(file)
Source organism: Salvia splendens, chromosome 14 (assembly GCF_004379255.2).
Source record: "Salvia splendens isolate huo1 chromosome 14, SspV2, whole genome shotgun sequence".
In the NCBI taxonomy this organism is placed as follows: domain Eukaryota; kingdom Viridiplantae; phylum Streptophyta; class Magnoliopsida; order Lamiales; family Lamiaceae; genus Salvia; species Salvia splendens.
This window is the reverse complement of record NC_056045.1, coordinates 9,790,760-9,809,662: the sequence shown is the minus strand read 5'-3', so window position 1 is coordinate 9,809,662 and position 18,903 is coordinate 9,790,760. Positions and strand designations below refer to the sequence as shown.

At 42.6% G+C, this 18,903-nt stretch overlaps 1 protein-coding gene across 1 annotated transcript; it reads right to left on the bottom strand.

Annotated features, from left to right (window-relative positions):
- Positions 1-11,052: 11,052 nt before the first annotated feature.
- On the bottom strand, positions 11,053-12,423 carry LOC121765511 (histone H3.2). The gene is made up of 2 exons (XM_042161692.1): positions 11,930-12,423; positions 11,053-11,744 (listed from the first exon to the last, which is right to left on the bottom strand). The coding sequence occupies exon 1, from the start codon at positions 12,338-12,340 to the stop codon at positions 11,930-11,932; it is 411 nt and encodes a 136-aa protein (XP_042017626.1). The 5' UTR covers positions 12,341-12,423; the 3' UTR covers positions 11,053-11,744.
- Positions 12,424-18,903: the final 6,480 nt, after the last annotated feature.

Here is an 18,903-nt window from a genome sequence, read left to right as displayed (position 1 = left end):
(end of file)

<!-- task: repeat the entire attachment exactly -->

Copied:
Source organism: Salvia splendens, chromosome 14 (assembly GCF_004379255.2).
Source record: "Salvia splendens isolate huo1 chromosome 14, SspV2, whole genome shotgun sequence".
In the NCBI taxonomy this organism is placed as follows: domain Eukaryota; kingdom Viridiplantae; phylum Streptophyta; class Magnoliopsida; order Lamiales; family Lamiaceae; genus Salvia; species Salvia splendens.
This window is the reverse complement of record NC_056045.1, coordinates 9,790,760-9,809,662: the sequence shown is the minus strand read 5'-3', so window position 1 is coordinate 9,809,662 and position 18,903 is coordinate 9,790,760. Positions and strand designations below refer to the sequence as shown.

At 42.6% G+C, this 18,903-nt stretch overlaps 1 protein-coding gene across 1 annotated transcript; it reads right to left on the bottom strand.

Annotated features, from left to right (window-relative positions):
- Positions 1-11,052: 11,052 nt before the first annotated feature.
- On the bottom strand, positions 11,053-12,423 carry LOC121765511 (histone H3.2). The gene is made up of 2 exons (XM_042161692.1): positions 11,930-12,423; positions 11,053-11,744 (listed from the first exon to the last, which is right to left on the bottom strand). The coding sequence occupies exon 1, from the start codon at positions 12,338-12,340 to the stop codon at positions 11,930-11,932; it is 411 nt and encodes a 136-aa protein (XP_042017626.1). The 5' UTR covers positions 12,341-12,423; the 3' UTR covers positions 11,053-11,744.
- Positions 12,424-18,903: the final 6,480 nt, after the last annotated feature.

Here is an 18,903-nt window from a genome sequence, read left to right as displayed (position 1 = left end):